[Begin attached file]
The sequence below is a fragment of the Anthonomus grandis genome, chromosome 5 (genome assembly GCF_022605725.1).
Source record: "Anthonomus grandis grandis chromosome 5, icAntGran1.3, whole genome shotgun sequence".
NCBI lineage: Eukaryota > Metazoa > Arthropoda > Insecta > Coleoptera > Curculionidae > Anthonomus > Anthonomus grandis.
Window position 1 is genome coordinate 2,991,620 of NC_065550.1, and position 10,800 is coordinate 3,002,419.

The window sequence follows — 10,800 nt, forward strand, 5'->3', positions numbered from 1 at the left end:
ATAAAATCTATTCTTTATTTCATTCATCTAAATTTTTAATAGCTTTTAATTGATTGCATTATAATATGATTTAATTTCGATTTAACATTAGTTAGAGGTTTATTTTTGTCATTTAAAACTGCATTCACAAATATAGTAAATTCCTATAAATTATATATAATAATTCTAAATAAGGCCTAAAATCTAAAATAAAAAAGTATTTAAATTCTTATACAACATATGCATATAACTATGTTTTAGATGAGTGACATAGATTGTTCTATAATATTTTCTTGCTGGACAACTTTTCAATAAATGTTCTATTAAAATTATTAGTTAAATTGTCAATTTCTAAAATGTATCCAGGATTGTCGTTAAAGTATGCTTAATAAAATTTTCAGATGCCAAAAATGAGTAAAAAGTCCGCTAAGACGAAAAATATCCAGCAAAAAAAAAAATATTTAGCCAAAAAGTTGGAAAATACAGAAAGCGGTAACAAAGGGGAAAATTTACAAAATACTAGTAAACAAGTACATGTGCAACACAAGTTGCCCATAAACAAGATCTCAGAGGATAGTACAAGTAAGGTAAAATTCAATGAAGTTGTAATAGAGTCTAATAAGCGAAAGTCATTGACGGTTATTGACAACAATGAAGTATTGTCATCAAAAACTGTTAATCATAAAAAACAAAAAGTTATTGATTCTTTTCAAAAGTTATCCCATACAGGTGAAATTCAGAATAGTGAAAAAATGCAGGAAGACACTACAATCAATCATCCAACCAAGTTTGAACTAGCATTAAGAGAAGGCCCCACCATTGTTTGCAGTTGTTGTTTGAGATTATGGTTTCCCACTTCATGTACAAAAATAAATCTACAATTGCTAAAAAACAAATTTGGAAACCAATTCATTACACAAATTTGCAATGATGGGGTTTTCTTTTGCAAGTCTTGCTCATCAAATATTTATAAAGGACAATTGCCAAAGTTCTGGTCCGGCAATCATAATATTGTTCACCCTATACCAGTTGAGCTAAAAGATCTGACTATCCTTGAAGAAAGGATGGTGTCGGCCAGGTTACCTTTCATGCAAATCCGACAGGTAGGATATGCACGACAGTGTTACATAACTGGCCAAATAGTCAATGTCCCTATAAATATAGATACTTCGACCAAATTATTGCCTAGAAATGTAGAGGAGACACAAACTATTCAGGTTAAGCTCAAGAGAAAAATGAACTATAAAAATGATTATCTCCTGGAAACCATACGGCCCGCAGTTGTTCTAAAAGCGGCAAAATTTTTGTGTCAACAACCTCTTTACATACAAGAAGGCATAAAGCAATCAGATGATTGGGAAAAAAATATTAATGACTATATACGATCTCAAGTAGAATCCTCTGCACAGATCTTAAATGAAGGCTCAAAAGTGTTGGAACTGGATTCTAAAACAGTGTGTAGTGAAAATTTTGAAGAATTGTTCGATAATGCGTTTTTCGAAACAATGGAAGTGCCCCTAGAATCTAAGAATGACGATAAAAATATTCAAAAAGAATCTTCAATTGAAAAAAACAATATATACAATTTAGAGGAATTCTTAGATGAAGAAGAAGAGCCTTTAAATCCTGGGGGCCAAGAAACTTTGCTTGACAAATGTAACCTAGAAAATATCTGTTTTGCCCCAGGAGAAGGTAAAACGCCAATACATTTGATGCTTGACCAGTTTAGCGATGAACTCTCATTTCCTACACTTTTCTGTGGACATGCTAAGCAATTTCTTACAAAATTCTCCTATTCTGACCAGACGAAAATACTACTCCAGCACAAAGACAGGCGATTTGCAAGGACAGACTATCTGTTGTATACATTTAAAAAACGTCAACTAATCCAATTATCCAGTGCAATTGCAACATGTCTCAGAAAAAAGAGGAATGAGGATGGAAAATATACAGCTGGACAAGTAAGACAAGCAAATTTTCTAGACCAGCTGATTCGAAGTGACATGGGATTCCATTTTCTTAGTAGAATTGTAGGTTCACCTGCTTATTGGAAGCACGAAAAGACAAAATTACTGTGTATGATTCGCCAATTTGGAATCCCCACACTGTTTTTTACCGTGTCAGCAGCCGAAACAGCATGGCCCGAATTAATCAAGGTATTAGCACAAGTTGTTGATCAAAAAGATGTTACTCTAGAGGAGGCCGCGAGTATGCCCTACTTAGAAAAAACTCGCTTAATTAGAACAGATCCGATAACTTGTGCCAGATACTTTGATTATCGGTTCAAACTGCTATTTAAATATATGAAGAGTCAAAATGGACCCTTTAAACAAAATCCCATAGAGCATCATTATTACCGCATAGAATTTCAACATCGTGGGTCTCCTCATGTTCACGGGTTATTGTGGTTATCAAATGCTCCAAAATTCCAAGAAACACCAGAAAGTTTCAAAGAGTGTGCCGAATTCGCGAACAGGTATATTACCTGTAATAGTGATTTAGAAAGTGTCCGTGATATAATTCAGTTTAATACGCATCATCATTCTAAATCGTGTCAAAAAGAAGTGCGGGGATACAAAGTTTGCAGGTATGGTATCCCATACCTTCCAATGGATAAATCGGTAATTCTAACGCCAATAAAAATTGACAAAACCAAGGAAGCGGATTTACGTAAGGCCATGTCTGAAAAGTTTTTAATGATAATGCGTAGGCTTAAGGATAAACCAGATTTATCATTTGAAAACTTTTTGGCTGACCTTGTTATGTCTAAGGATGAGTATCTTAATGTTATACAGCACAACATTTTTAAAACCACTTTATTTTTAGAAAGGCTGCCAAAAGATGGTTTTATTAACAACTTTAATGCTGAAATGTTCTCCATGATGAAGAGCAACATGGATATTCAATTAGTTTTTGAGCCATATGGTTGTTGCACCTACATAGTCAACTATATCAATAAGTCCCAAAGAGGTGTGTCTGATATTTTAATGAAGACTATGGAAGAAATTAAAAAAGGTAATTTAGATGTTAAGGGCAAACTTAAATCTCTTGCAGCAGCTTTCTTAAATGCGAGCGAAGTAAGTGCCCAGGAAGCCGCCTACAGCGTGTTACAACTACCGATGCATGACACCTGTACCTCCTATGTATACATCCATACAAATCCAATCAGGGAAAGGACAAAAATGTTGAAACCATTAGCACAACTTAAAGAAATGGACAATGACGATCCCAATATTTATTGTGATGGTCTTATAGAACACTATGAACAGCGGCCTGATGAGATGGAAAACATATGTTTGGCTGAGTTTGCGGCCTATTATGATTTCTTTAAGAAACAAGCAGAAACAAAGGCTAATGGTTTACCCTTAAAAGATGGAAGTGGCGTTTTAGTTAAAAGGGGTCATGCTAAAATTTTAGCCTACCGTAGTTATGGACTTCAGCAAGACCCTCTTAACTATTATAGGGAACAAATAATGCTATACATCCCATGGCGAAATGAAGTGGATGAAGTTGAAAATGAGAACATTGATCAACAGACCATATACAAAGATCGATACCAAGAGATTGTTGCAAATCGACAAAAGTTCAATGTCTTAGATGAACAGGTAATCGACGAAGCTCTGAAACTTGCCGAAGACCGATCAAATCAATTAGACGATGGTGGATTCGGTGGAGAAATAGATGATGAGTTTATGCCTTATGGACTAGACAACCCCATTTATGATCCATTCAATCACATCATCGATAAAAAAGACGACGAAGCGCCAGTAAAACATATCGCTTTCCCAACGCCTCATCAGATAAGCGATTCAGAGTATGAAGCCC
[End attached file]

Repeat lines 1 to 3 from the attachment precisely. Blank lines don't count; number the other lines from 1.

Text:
The sequence below is a fragment of the Anthonomus grandis genome, chromosome 5 (genome assembly GCF_022605725.1).
Source record: "Anthonomus grandis grandis chromosome 5, icAntGran1.3, whole genome shotgun sequence".
NCBI lineage: Eukaryota > Metazoa > Arthropoda > Insecta > Coleoptera > Curculionidae > Anthonomus > Anthonomus grandis.